state of Vermont. The St. Francis, after a course
of about 200 m. falls into St. Lawrence, about mid-
way between Montreal and Quebec, and will
probably some future day, be united by a canal
with the Connecticut.
Francis, St., a river of Brazil, which rises VV.
of the Brazilian Andes, in the province of Minas
Geraes, in the lat. of 20. S., runs N. through the
province of Bahia, to the frontier of Pernambuco,,
when it takes a course E. by S., dividing that
province from Bahia, and after a course of neai
1,000 m. falls into the Atlantic ocean, in the lat
of 11. 20. S. It has a number of towns and set
tlements, chiefiy on its head waters.
Francisco, St., a seaport of New Albion, ^.ai ital
of a jurisdiction of its name, with a citadel, uosg.
122. 8. W., lat. 28. 18. N.
%* There are a number of other rivers, bays,
towns, and settlements, in different parts of Amer.
ica, named after St. Francis by the Spaniards, Por-
tuguese, and French.
Frangois, a village of Wayne Co. Missouri.
Frangois, Cape, now called Cape Haytien, the
principal seaport and city of what was formerly
the French part of St. Domingo. It is seated on
the N. coast of the island, in the lat. of 19. 46. N.
and 72. 15. of W. long. Before the sanguinary
revolt of the negroes in 1793, it contained 8 to 900
houses of stone or brick, and 8,000 free inhabitants,
exclusive of about 12,000 slaves : but in 1793, the
whole of the white inhabitants, who could not ef-
fect their escape, were massacred by the blacks.
It was named Cape Henry by Christophe in 1811,
and during his reign it was deemed the principal
port of the island, though inferior to Port au
Prince in commercial importance. Its quota of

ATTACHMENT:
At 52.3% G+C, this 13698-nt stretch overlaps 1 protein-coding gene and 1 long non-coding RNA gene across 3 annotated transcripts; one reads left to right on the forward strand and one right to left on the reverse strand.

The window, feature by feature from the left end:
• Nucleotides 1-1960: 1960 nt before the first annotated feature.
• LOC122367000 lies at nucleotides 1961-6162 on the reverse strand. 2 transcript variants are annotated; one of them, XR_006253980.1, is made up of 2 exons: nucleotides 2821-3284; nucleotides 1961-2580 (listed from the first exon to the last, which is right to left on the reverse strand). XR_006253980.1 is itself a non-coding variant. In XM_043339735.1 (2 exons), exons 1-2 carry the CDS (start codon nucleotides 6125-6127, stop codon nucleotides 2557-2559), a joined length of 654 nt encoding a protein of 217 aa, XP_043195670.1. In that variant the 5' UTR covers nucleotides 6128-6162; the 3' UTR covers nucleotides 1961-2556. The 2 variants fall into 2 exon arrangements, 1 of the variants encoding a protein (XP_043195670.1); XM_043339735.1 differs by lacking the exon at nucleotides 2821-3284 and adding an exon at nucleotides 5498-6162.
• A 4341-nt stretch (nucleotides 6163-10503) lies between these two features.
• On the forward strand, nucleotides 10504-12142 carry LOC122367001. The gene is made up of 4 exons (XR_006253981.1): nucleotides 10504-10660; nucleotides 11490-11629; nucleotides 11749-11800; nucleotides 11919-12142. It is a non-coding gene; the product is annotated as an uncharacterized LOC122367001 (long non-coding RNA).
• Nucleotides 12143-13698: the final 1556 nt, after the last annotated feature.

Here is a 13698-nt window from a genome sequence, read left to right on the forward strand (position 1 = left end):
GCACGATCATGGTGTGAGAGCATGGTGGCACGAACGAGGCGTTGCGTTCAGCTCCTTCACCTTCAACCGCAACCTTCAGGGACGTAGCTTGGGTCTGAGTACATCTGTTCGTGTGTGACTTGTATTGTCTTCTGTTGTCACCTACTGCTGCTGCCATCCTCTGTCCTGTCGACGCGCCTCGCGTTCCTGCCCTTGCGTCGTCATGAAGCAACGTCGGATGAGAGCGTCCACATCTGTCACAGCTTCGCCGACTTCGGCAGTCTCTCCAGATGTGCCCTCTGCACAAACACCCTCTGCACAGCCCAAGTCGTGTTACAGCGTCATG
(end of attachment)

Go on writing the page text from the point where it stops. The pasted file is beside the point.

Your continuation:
the contribution towards the 30 millions of dol-
lars be paid to France in ten years, from the 1st
of January, 1827, as an indemnity for the sacri-
fice of their plantations by the revolt in 1793, is
208,451 dollars annually. It is 64 m. due N. of
Port au Prince, and 134 AAr., 30 degrees N. of the
city of St. Domingo. The harbour is secure and
commodious, and the environs rich in tropical
Franconia, one of the ten circles into which the
German Empire was formerly divided, lying be-
tween the lat. of 48. 45. and 50. 55. N. It is
bounded on the N. by* Upper Saxony, E. by Bo-
hemia and the palatinate of Ba varia, S. by Suabia
and W. by the circles of the Rhine. The middle
is fertile in corn, wine, and fruits; but the bor
ders are full of woods and barren mountains.
The Franks, who conquered France, in the early
part ofthe 15th century, came from this province,
and gave their name to that country7. It compri-
ses about 11,000 sq. m. and was formerly divided
into 2 principalities, 3 bishoprics, 7 counties, and
3 lordships ; but at the general partitioning of
this part of Europe, after the peace of Paris in
1814, the greater part of Franconia was assigned
to Bavaria, and the remainder to VVurtemberg,
Baden, Hesse, and Saxe Coburg. The river
Mayn, which falls into the Rhine, intersects it
from E. to W., the Rednitz from S. to N., falling
into the Mayne, and the Altmuhl, falling into
the Danube, intersects the S. E. Nuremburg
was considered the capital.
Franeker, a town of Holland, in Friesland, with
a castle and a university. The public buildings
and palaces are magnificent, and it has 2 naviga-
ble canals, communicating with the Zuyder Zee
and Leewarden, it is 5 m. E. of Harlingen. Pop